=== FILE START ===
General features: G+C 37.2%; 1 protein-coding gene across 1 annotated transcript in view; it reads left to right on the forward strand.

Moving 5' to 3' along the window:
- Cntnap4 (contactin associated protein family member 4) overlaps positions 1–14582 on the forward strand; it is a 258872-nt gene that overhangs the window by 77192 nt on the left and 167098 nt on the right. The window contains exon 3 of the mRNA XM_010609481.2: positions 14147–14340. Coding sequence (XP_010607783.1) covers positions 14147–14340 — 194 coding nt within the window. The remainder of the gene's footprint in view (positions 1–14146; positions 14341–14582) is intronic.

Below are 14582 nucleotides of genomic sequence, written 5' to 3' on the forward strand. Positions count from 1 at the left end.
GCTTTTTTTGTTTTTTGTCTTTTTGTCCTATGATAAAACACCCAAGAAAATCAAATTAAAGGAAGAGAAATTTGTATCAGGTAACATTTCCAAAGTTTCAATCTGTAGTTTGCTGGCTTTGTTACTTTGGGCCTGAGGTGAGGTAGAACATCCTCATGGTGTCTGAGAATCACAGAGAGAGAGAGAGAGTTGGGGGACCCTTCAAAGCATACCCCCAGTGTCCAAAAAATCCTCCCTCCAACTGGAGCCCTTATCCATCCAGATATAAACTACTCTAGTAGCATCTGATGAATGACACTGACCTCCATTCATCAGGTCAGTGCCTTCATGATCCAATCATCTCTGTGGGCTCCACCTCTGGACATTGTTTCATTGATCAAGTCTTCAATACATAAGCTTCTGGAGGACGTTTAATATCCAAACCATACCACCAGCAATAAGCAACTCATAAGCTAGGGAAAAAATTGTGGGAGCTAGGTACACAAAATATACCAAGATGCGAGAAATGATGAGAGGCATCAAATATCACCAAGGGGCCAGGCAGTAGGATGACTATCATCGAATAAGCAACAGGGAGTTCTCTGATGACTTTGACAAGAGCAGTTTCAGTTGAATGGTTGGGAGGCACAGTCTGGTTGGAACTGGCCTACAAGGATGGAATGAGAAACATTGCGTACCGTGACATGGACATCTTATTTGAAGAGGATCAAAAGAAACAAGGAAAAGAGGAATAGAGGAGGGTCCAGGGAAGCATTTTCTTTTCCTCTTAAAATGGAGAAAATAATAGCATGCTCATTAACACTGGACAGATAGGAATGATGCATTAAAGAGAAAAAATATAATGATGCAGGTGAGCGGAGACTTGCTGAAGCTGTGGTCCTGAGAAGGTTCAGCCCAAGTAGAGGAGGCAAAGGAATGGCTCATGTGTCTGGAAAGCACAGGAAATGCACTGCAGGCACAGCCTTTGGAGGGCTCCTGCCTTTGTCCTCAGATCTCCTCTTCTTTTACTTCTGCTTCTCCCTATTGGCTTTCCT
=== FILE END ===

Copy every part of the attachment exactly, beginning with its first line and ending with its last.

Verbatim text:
General features: G+C 37.2%; 1 protein-coding gene across 1 annotated transcript in view; it reads left to right on the forward strand.

Moving 5' to 3' along the window:
- Cntnap4 (contactin associated protein family member 4) overlaps positions 1–14582 on the forward strand; it is a 258872-nt gene that overhangs the window by 77192 nt on the left and 167098 nt on the right. The window contains exon 3 of the mRNA XM_010609481.2: positions 14147–14340. Coding sequence (XP_010607783.1) covers positions 14147–14340 — 194 coding nt within the window. The remainder of the gene's footprint in view (positions 1–14146; positions 14341–14582) is intronic.

Below are 14582 nucleotides of genomic sequence, written 5' to 3' on the forward strand. Positions count from 1 at the left end.
GCTTTTTTTGTTTTTTGTCTTTTTGTCCTATGATAAAACACCCAAGAAAATCAAATTAAAGGAAGAGAAATTTGTATCAGGTAACATTTCCAAAGTTTCAATCTGTAGTTTGCTGGCTTTGTTACTTTGGGCCTGAGGTGAGGTAGAACATCCTCATGGTGTCTGAGAATCACAGAGAGAGAGAGAGAGTTGGGGGACCCTTCAAAGCATACCCCCAGTGTCCAAAAAATCCTCCCTCCAACTGGAGCCCTTATCCATCCAGATATAAACTACTCTAGTAGCATCTGATGAATGACACTGACCTCCATTCATCAGGTCAGTGCCTTCATGATCCAATCATCTCTGTGGGCTCCACCTCTGGACATTGTTTCATTGATCAAGTCTTCAATACATAAGCTTCTGGAGGACGTTTAATATCCAAACCATACCACCAGCAATAAGCAACTCATAAGCTAGGGAAAAAATTGTGGGAGCTAGGTACACAAAATATACCAAGATGCGAGAAATGATGAGAGGCATCAAATATCACCAAGGGGCCAGGCAGTAGGATGACTATCATCGAATAAGCAACAGGGAGTTCTCTGATGACTTTGACAAGAGCAGTTTCAGTTGAATGGTTGGGAGGCACAGTCTGGTTGGAACTGGCCTACAAGGATGGAATGAGAAACATTGCGTACCGTGACATGGACATCTTATTTGAAGAGGATCAAAAGAAACAAGGAAAAGAGGAATAGAGGAGGGTCCAGGGAAGCATTTTCTTTTCCTCTTAAAATGGAGAAAATAATAGCATGCTCATTAACACTGGACAGATAGGAATGATGCATTAAAGAGAAAAAATATAATGATGCAGGTGAGCGGAGACTTGCTGAAGCTGTGGTCCTGAGAAGGTTCAGCCCAAGTAGAGGAGGCAAAGGAATGGCTCATGTGTCTGGAAAGCACAGGAAATGCACTGCAGGCACAGCCTTTGGAGGGCTCCTGCCTTTGTCCTCAGATCTCCTCTTCTTTTACTTCTGCTTCTCCCTATTGGCTTTCCT